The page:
Across India eBook

This eBook from the Gutenberg Project consists of approximately 268 pages of information about Across India.

“And while you are about it you may arrange for nineteen places at the tables,” replied the captain; but he did not explain who were to occupy the three he had added to the number.

The commander went to his private cabin, after he had visited the pilot-house, and made a diagram of the two tables, assigning places to each of the party and the guests, but leaving three of the end places vacant.  He showed it to Louis and Mrs. Belgrave, and they made no objection to the new arrangement.  It was handed to the chief steward, who put a card with the name of the occupant of each seat on the plate in front of it.  The revolving chairs at the tables had to be all changed, and more added to it; and Stevens the carpenter, with his assistants from the crew, were busy for an hour making the change.

When the commander visited the music-room, he was unable to answer any of the questions of his passengers as to the details of the wreck of the Travancore, though he gave the names and quality of the three gentlemen who had been invited to go below.  The sleepers in the cabin had been aroused by the erratic movements of the steamer before daylight, especially by the change from rolling to pitching.  There was a thundering roar of escaping steam at times, and all of them had “turned out” to ascertain the cause of the commotion.  Felix and Morris had been the first to go on deck, and they had informed the others of the nature of the event which had caused the commotion on board.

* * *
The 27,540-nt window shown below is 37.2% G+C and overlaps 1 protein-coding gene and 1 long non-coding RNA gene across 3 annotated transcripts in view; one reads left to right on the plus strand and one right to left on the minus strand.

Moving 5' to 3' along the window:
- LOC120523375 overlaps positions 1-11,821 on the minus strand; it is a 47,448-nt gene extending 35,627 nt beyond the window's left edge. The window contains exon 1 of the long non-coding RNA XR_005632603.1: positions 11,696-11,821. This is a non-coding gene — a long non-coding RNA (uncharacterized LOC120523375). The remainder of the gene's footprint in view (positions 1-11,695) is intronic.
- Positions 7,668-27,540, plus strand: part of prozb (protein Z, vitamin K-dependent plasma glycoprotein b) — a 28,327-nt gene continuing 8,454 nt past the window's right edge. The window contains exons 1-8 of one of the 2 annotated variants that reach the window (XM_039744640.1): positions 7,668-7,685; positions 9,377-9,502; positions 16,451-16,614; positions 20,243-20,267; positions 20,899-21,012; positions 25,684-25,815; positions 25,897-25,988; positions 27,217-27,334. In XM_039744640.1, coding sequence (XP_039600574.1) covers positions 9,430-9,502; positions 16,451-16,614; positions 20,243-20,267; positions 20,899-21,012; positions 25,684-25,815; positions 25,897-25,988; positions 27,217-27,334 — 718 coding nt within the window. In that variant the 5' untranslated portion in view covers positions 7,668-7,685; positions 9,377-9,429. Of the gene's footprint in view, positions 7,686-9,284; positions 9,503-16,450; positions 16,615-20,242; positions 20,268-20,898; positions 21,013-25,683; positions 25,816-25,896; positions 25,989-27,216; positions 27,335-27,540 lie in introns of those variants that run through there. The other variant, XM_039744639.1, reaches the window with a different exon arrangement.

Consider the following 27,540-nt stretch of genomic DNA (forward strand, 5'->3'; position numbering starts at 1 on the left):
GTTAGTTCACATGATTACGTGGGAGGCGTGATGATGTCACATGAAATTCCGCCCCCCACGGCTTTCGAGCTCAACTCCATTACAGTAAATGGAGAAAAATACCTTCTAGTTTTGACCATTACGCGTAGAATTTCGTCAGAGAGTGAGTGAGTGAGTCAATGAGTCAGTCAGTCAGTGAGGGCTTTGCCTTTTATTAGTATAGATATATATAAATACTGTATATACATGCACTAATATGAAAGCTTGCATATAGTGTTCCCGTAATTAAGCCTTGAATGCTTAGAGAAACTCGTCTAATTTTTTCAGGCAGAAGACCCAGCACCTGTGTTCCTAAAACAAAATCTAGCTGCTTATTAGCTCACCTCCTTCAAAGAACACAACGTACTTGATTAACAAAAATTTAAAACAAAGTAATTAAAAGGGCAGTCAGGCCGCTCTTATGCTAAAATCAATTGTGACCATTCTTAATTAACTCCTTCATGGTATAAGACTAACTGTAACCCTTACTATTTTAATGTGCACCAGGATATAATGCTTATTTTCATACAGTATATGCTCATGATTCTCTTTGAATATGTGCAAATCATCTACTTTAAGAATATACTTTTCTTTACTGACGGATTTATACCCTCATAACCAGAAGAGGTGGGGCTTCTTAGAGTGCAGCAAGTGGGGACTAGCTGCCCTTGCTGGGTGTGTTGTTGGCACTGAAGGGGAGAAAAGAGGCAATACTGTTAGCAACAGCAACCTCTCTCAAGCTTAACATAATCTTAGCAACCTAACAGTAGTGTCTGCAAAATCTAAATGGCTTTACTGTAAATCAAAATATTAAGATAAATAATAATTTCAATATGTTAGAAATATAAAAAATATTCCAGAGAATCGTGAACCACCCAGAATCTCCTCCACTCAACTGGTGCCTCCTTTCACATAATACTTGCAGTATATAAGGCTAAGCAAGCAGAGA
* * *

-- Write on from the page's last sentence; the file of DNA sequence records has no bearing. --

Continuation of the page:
The regular passengers had seen the strangers as they came down to the promenade deck from the cutters.  They were naturally filled with curiosity to ascertain who and what the trio were.  One was a lord, another a sir, and the third a surgeon; and this was all that was known to any one.

“Have we really a live lord on board, Felix?” asked Mrs. Blossom, as they were waiting for breakfast in the music-room.

“He is not a dead one, sure,” replied the Milesian, “though he would soon have been a very dead one if we had not happened along when we did.”

“One of them was a colored man,” added the good lady.

“Sir Modava Rao!” exclaimed Felix.  “He is not more than a shade darker than you are, Aunty; and he is a great man in the country we visit next.  But dry up; the captain is going to say something.”

The commander gave the names of the three distinguished persons who were then in the cabin.  It was very nearly breakfast-time, and the trio had had abundant time to dress themselves in the garments provided for them, and he requested all the party to descend to the cabin, leading the way himself.  They found the rescued party seated on the divans between the doors of the state-rooms, and they all rose to their feet as soon as the commander appeared.

They presented an entirely different appearance from what they did in their drabbled garments; for those who had supplied them with clothing had brought out their best clothes, and the three gentlemen seemed to be in condition to go to church.  Lord Tremlyn hastened to the captain with extended hand as he stepped down upon the floor of the cabin.

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Across India from Project Gutenberg. Public domain.
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